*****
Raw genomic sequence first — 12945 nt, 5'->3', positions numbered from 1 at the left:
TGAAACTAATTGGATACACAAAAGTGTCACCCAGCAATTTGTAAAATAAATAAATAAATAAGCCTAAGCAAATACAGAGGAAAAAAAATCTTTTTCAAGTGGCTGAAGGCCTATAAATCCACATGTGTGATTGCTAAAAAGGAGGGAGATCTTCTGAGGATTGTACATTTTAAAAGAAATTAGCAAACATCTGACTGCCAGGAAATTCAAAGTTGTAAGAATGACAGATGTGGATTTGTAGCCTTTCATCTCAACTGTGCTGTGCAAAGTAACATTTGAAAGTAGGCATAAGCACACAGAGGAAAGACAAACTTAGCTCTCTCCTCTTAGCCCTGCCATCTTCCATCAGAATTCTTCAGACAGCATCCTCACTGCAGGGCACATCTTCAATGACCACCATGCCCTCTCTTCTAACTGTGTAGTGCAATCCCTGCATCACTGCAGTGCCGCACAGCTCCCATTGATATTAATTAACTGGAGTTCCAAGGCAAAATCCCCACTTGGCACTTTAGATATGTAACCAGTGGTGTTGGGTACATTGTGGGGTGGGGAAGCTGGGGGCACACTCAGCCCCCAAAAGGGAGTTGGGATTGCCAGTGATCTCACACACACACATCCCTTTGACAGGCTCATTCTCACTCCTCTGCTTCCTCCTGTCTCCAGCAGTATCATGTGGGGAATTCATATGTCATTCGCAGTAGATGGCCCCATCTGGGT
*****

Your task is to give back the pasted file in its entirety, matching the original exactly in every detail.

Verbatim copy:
Raw genomic sequence first — 12945 nt, 5'->3', positions numbered from 1 at the left:
TGAAACTAATTGGATACACAAAAGTGTCACCCAGCAATTTGTAAAATAAATAAATAAATAAGCCTAAGCAAATACAGAGGAAAAAAAATCTTTTTCAAGTGGCTGAAGGCCTATAAATCCACATGTGTGATTGCTAAAAAGGAGGGAGATCTTCTGAGGATTGTACATTTTAAAAGAAATTAGCAAACATCTGACTGCCAGGAAATTCAAAGTTGTAAGAATGACAGATGTGGATTTGTAGCCTTTCATCTCAACTGTGCTGTGCAAAGTAACATTTGAAAGTAGGCATAAGCACACAGAGGAAAGACAAACTTAGCTCTCTCCTCTTAGCCCTGCCATCTTCCATCAGAATTCTTCAGACAGCATCCTCACTGCAGGGCACATCTTCAATGACCACCATGCCCTCTCTTCTAACTGTGTAGTGCAATCCCTGCATCACTGCAGTGCCGCACAGCTCCCATTGATATTAATTAACTGGAGTTCCAAGGCAAAATCCCCACTTGGCACTTTAGATATGTAACCAGTGGTGTTGGGTACATTGTGGGGTGGGGAAGCTGGGGGCACACTCAGCCCCCAAAAGGGAGTTGGGATTGCCAGTGATCTCACACACACACATCCCTTTGACAGGCTCATTCTCACTCCTCTGCTTCCTCCTGTCTCCAGCAGTATCATGTGGGGAATTCATATGTCATTCGCAGTAGATGGCCCCATCTGGGT